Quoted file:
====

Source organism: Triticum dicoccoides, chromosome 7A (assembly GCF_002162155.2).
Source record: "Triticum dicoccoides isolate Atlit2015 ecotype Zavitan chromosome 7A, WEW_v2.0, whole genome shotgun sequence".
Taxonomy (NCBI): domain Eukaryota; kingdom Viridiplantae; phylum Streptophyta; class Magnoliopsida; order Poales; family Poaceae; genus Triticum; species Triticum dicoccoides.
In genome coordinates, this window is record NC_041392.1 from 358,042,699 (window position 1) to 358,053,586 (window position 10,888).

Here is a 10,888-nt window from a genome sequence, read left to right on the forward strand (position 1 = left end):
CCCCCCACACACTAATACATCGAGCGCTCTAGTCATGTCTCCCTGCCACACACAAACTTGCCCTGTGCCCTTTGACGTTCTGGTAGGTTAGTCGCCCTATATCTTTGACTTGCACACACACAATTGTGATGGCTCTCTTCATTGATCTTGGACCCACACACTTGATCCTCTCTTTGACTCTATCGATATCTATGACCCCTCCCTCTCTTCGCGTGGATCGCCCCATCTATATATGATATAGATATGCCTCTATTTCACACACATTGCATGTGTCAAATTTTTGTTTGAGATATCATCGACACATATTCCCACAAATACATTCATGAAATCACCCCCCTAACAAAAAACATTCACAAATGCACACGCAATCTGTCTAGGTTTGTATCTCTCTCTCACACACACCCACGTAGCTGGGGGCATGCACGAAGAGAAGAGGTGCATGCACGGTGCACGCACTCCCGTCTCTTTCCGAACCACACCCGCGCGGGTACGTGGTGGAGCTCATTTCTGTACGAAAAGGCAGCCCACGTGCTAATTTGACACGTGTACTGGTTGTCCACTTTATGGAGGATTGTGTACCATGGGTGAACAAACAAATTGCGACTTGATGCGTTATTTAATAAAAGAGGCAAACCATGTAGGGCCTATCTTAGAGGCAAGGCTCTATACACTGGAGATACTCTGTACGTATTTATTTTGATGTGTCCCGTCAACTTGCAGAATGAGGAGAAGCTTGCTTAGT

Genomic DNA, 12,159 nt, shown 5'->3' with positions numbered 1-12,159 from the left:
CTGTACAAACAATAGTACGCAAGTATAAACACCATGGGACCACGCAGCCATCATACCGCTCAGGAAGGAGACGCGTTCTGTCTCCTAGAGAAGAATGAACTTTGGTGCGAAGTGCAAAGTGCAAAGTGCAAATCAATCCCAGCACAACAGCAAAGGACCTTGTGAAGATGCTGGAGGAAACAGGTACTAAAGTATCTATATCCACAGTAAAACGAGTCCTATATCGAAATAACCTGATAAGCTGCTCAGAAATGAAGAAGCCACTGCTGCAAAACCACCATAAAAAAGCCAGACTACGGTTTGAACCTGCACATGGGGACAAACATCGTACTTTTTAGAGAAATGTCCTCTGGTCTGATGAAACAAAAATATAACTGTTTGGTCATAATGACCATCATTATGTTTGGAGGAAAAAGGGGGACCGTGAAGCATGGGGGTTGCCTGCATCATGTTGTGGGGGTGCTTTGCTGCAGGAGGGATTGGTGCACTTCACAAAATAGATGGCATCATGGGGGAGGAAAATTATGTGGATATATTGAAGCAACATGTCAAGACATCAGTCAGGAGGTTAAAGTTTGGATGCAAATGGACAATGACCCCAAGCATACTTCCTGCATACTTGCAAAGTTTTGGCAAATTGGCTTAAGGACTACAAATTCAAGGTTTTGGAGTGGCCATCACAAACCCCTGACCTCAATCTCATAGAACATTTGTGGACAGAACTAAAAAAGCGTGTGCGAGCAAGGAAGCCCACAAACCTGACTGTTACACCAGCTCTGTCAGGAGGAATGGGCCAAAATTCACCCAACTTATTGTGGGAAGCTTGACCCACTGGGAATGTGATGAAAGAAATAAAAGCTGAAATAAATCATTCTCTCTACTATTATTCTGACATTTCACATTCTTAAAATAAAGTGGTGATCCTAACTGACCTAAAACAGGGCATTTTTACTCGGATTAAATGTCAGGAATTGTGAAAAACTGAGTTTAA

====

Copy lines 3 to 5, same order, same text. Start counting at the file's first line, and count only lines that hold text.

Taxonomy (NCBI): domain Eukaryota; kingdom Viridiplantae; phylum Streptophyta; class Magnoliopsida; order Poales; family Poaceae; genus Triticum; species Triticum dicoccoides.
In genome coordinates, this window is record NC_041392.1 from 358,042,699 (window position 1) to 358,053,586 (window position 10,888).

Here is a 10,888-nt window from a genome sequence, read left to right on the forward strand (position 1 = left end):